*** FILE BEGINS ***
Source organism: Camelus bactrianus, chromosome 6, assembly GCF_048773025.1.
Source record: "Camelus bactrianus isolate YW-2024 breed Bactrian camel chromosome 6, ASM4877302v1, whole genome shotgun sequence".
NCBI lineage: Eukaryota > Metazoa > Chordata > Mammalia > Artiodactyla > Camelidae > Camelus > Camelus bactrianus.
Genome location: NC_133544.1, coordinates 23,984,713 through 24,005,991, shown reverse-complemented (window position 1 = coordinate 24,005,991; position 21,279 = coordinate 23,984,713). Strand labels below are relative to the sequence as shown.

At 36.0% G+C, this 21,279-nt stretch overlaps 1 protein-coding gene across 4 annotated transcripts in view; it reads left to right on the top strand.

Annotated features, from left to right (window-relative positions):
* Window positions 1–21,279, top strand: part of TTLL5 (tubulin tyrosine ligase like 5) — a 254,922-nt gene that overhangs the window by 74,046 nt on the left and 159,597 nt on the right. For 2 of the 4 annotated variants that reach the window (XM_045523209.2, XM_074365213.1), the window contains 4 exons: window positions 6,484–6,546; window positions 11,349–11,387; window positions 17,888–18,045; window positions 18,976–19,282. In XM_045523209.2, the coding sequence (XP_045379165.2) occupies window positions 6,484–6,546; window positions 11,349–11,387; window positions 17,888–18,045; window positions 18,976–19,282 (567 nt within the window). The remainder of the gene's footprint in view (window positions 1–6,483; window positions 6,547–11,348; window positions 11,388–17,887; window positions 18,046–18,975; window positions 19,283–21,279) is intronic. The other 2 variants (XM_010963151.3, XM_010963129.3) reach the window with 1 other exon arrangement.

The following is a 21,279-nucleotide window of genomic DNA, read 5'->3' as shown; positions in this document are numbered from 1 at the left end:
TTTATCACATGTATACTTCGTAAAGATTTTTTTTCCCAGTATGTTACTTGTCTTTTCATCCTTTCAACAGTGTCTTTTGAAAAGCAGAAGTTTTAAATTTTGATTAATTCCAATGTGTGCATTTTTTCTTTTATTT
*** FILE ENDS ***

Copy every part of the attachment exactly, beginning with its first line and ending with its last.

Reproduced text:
Source organism: Camelus bactrianus, chromosome 6, assembly GCF_048773025.1.
Source record: "Camelus bactrianus isolate YW-2024 breed Bactrian camel chromosome 6, ASM4877302v1, whole genome shotgun sequence".
NCBI lineage: Eukaryota > Metazoa > Chordata > Mammalia > Artiodactyla > Camelidae > Camelus > Camelus bactrianus.
Genome location: NC_133544.1, coordinates 23,984,713 through 24,005,991, shown reverse-complemented (window position 1 = coordinate 24,005,991; position 21,279 = coordinate 23,984,713). Strand labels below are relative to the sequence as shown.

At 36.0% G+C, this 21,279-nt stretch overlaps 1 protein-coding gene across 4 annotated transcripts in view; it reads left to right on the top strand.

Annotated features, from left to right (window-relative positions):
* Window positions 1–21,279, top strand: part of TTLL5 (tubulin tyrosine ligase like 5) — a 254,922-nt gene that overhangs the window by 74,046 nt on the left and 159,597 nt on the right. For 2 of the 4 annotated variants that reach the window (XM_045523209.2, XM_074365213.1), the window contains 4 exons: window positions 6,484–6,546; window positions 11,349–11,387; window positions 17,888–18,045; window positions 18,976–19,282. In XM_045523209.2, the coding sequence (XP_045379165.2) occupies window positions 6,484–6,546; window positions 11,349–11,387; window positions 17,888–18,045; window positions 18,976–19,282 (567 nt within the window). The remainder of the gene's footprint in view (window positions 1–6,483; window positions 6,547–11,348; window positions 11,388–17,887; window positions 18,046–18,975; window positions 19,283–21,279) is intronic. The other 2 variants (XM_010963151.3, XM_010963129.3) reach the window with 1 other exon arrangement.

The following is a 21,279-nucleotide window of genomic DNA, read 5'->3' as shown; positions in this document are numbered from 1 at the left end:
TTTATCACATGTATACTTCGTAAAGATTTTTTTTCCCAGTATGTTACTTGTCTTTTCATCCTTTCAACAGTGTCTTTTGAAAAGCAGAAGTTTTAAATTTTGATTAATTCCAATGTGTGCATTTTTTCTTTTATTT